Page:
So what did you occupy yourself with in your days in the computer lab?  Did you find yourself in the Busy Town of Richard Scarry with your worm friend Lowell?  Did you eat the wrong berries and come down with some dysentery on the Oregon Trail?  Or would you rather snap photos of giant tarantulas on the Amazon Trail?  Hit me up in the comments!

final golden globe predictions

With the nomination announcement coming up on Thursday, I thought it only best I make a final stab at predicting the once-great ceremony.  Arguably the true kick-off of major awards gets, the Globes may’ve lost some of its luster last year with its bizarre choices, but at least they still get their guests schnockered!  Just a few alterations from my last go at it.

Best Picture – Comedy/Musical
The Artist, Bridesmaids, Midnight in Paris, The Muppets, Young Adult

Best Picture – Drama
The Descendants, The Help, Hugo, Moneyball, War Horse

Best Lead Actress – Comedy/Musical
Amy Adams (The Muppets), Julia Roberts (Larry Crowne),
Charlize Theron (Young Adult), Kristen Wiig (Bridesmaids),
Michelle Williams (My Week with Marilyn)

Best Lead Actress – Drama
Glenn Close (Albert Nobbs), Viola Davis (The Help),
Elizabeth Olsen (Martha Marcy May Marlene), Emma Stone (The Help),
Meryl Streep (The Iron Lady)

Best Lead Actor – Comedy/Musical
Johnny Depp (The Rum Diary), Jean Dujardin (The Artist),
Joseph Gordon Levitt (50/50), Jason Segel (The Muppets),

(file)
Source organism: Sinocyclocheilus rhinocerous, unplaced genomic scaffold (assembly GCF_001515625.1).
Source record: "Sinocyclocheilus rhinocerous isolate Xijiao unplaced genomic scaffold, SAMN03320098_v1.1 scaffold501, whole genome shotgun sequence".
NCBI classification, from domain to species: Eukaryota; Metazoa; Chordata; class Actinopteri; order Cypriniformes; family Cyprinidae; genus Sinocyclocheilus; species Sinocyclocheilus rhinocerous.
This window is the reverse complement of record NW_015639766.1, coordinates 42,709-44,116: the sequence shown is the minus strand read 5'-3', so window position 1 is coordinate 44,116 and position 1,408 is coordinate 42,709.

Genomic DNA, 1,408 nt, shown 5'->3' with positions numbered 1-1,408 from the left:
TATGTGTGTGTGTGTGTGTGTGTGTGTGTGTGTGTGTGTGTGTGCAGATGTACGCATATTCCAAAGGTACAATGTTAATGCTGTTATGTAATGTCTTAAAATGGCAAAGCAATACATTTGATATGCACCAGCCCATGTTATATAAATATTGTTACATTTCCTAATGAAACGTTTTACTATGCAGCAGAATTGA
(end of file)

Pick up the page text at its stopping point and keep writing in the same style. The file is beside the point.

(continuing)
Owen Wilson (Midnight in Paris)

Best Lead Actor – Drama
George Clooney (The Descendants), Leonardo DiCaprio (J. Edgar),
Michael Fassbender (Shame), Woody Harrelson (Rampart),
Brad Pitt (Moneyball)

Best Supporting Actress
Berenice Bejo (The Artist), Sandra Bullock (Extremely Loud and Incredibly Close),
Melissa McCarthy (Bridesmaids), Vanessa Redgrave (Coriolanus),
Octavia Spencer (The Help)

Best Supporting Actor
Albert Brooks (Drive), Nick Nolte (Warrior),
Brad Pitt (The Tree of Life), Christopher Plummer (Beginners),
Max von Sydow (Extremely Loud and Incredibly Close)

in defense of… DRIVE ME CRAZY

You said it, Melissa.  Though it lacks much pedigree, starring the former Clarissa Explains it All figurehead and the future leader of the pack on Entourage, Drive Me Crazy fell into teen comedy obscurity amongst the plethora of popular ones at the time (namely She’s All That and 10 Things I Hate About You).  In fact, you’ll likely find it relegated to $5 dollar bins across America.  So to sum it up, there’s no excuse by way of inaccessibility for seeing this underrated gem.

The premise is admittedly familiar – spunky popular girl takes on outsider next door, remakes him into a BMOC in a week or two, and, what do you know, they fall for each other.  But thanks to the effervescent charms of lead Melissa Joan Hart (yes, I went there – Sabrina haters be damned!) and a surprisingly springy script courtesy of Rob Thomas (no, not that Rob Thomas), we’re left with a bit of transcendence.  It’s a quiet picture, to be sure, and it certainly has its weak points (some of those supporting fortysomething “teenage” actors aren’t exactly grand thespians), but can you really top this interchange:

Nicole: “Turn that radio off, or I’m going to go Sean Young on your ass!”
Chase: “I think she means Sean Penn.”
Ray: “Good – Sean Young scares me.”

So I tell you, it’s time to forget what you think you know about Melissa Joan Hart.  Though she’s made some missteps in her career (um… Melissa & Joey?) this flick is a admirable teen comedy that surprises with its zingers.  There’s of course a predictable soundtrack loaded with late-90s pop-rock faves, but give it a chance!  Hey, at least it’s nice to reminisce about the days when pop was as simple as Britney Spears in a goofy waitress costume.